The composition of gut microbes in babies born via Cesarean section tends to differ from those in babies born vaginally, prompting speculation that this may have long-term health consequences. To enrich for beneficial bugs in babies’ bellies after C-section, researchers have performed mom-to-infant microbial transplants, described today (October 1) in Cell. In a clinical trial in which seven Cesarean-delivered babies were fed tiny amounts of their mothers’ fecal material, it was found that the babies’ guts became colonized with the sorts of bacteria normally present in infants delivered vaginally. While the procedure produced no ill effects in the infants, there are no data on whether it has any benefits to the baby, and experts warn it may be dangerous for mothers to attempt such a treatment themselves.

“This is a very well-balanced, important, and clinically relevant contribution to the field, with really nice, clear-cut...

As a baby leaves the womb and passes through the birth canal it is bathed in its mother’s microbes—an experience that Cesarean-born infants do not share. As a result, there are differences in the bacteria that colonize the guts of newborns depending on their delivery method.

Epidemiological evidence indicates there may also be later life consequences to missing out on this bacterial baptism, as some call it. A recent study showed that Cesarean-born kids have a higher likelihood of developing immune disorders such as inflammatory bowel disease, rheumatoid arthritis, and celiac disease. The growing prevalence of Cesarean deliveries makes these potential repercussions an increasing concern.

Numerous trials are therefore underway to test the safety and long-term benefits of swabbing Cesarean-born infants with microbes from their mothers’ vaginas. But, there aren’t a lot of published data to suggest that the gut microbiomes of these swabbed infants match those of vaginally born babies, says microbiologist and immunologist Willem de Vos of the University of Helsinki and Wageningen University who led the research. Furthermore, he adds, “the bacteria that you find in the baby [gut] are not found in the vagina, so it’s not so likely it’s the source,” he says. “It’s more likely that there is a fecal-oral transfer” at the time of birth, he says, because vaginal delivery is “a messy business.”

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Indeed, anecdotal accounts suggest most women delivering babies vaginally do defecate during labor. “Feces is always part of the delivery process,” agrees obstetrician Bo Jacobsson of the University of Gothenburg who was not part of the research team. He says he therefore thinks that “from a scientific point of view, [the researchers] have done the right thing,” even if on first impression the procedure seems “nasty.”

A mother’s fecal microbes, unlike those from the vagina, are “geared to actually establish and colonize in the [baby’s] gut, because they come from the gut,” explains Licht. So what de Vos and colleagues have done, she says, “makes sense.”

The team recruited 17 mothers who were due to undergo elective C-sections and collected stool and blood samples from them approximately three weeks prior to delivery. This gave the team time to prepare the samples and to screen them for infectious pathogens, including HIV, hepatitis, Clostridium difficile, Helicobacter pylori, norovirus, drug-resistant bacteria, group B streptococcus, and a long list of others. On the basis of these screens, only seven of the mothers were selected to continue with the procedure.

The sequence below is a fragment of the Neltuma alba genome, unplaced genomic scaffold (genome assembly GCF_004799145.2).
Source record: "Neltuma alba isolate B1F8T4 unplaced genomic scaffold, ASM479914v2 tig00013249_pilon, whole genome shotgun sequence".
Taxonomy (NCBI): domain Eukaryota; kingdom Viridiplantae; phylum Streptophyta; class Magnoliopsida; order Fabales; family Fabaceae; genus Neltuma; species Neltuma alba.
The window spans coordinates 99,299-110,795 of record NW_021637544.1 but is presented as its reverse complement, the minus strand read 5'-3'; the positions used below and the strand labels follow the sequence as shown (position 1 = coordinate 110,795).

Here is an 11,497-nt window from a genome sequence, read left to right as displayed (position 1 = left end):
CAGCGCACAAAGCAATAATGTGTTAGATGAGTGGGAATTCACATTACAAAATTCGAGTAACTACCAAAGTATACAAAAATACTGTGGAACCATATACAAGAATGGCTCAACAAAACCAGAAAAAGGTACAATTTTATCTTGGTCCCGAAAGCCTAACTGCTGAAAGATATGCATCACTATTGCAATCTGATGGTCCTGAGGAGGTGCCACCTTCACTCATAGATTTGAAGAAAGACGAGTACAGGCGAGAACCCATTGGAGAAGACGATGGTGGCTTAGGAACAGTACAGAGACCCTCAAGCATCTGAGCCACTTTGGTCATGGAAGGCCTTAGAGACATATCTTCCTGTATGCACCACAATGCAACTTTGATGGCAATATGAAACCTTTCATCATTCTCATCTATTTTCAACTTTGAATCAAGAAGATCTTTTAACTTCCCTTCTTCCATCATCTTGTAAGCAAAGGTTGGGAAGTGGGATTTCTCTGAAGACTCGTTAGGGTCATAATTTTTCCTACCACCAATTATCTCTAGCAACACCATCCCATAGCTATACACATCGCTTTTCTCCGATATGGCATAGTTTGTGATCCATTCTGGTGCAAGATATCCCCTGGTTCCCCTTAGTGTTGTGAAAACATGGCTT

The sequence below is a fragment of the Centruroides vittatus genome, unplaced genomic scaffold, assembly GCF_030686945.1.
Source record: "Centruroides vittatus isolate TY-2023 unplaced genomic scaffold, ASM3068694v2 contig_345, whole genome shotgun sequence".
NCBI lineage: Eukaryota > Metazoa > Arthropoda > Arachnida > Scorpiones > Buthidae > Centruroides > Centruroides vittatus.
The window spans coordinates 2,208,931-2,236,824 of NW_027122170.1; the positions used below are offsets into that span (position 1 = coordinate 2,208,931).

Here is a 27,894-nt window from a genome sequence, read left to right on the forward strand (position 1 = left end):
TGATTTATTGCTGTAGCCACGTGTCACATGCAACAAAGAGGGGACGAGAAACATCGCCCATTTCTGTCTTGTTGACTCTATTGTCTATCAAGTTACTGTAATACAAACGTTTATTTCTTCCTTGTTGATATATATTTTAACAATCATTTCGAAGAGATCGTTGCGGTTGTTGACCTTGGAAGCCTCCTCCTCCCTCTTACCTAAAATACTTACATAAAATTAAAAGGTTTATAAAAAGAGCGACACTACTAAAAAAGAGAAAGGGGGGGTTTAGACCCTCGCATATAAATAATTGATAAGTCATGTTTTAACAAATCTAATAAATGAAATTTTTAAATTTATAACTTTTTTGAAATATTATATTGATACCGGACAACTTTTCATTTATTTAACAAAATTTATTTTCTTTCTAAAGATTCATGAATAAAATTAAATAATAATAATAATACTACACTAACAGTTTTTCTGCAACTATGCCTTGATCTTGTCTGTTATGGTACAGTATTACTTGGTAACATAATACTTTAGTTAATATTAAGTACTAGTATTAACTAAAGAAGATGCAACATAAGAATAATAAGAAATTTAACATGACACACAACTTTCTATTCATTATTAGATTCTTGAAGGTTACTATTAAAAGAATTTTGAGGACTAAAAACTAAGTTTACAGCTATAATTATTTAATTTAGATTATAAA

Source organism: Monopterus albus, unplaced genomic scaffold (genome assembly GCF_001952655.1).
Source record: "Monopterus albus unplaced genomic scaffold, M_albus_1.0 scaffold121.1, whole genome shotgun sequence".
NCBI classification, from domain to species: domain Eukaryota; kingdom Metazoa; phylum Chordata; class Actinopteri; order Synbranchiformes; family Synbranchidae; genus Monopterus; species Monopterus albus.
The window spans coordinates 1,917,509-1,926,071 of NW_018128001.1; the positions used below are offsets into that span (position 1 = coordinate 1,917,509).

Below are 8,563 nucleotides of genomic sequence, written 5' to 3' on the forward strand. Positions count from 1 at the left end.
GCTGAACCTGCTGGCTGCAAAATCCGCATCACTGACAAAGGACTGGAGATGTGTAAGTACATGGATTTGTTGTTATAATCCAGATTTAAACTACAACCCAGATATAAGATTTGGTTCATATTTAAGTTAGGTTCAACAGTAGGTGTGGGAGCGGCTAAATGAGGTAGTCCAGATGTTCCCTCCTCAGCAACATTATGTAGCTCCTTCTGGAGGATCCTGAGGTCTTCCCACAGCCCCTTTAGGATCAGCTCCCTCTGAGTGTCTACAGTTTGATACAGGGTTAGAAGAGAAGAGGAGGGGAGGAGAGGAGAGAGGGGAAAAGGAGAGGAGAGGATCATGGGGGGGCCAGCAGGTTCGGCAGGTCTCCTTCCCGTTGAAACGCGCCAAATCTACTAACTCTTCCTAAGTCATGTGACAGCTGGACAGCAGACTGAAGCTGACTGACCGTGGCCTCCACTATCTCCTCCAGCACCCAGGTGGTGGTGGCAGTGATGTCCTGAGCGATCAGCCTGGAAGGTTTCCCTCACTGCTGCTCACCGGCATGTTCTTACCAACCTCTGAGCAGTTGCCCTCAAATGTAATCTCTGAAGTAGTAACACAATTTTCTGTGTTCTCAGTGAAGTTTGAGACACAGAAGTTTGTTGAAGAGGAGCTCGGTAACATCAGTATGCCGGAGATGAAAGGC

Each newly delivered baby was given a dose of the live fecal bacteria (a few million cells) in their first milk feed (via a bottle) and their health was monitored for two days in the maternity ward with follow up visits at four weeks and three months. None of the babies experienced adverse health effects.

Stool samples from the babies were collected after two days, then each week for four weeks and then again at 12 weeks. Analysis of these samples as well as of control samples collected from 29 vaginally born babies and 18 untreated Cesarean-delivered babies showed that the while the gut microbiota of the treated and vaginally born babies differed in the early days, after a week they were significantly more similar to each other, and both were distinct from the microbiotas of untreated Cesarean babies. Using previously published data on the microbiota of Cesarean infants who received vaginal swabs, the team showed that these were also distinct from those of the vaginally born or feces-fed infants.

The main differences observed between untreated Cesarean babies and those delivered vaginally or fed feces were that the control infants had a lower abundance of commensal Bacteroides and Bifidobacteria species, but a higher abundance of more pathogenic taxa, in line with previous findings.

While the study provided a proof-of-concept for the procedure, larger and longer-term studies would be necessary to confirm safety and to determine whether there are any health benefits, says Jacobsson. Because of these unknowns, both he and de Vos warn mothers undergoing Cesareans not to try this themselves.

“[There’s] a big risk that people will read about this and make the mistake of doing it themselves,” Jacobsson says, “But, you can put your baby into danger if you start to do a home-style version.”

K. Korpela et al., “Maternal fecal microbiota transplantation in cesarean-born infants rapidly restores normal gut microbial development: a proof-of-concept study,” Cell, doi:10.1016/j.cell.2020.08.047, 2020.

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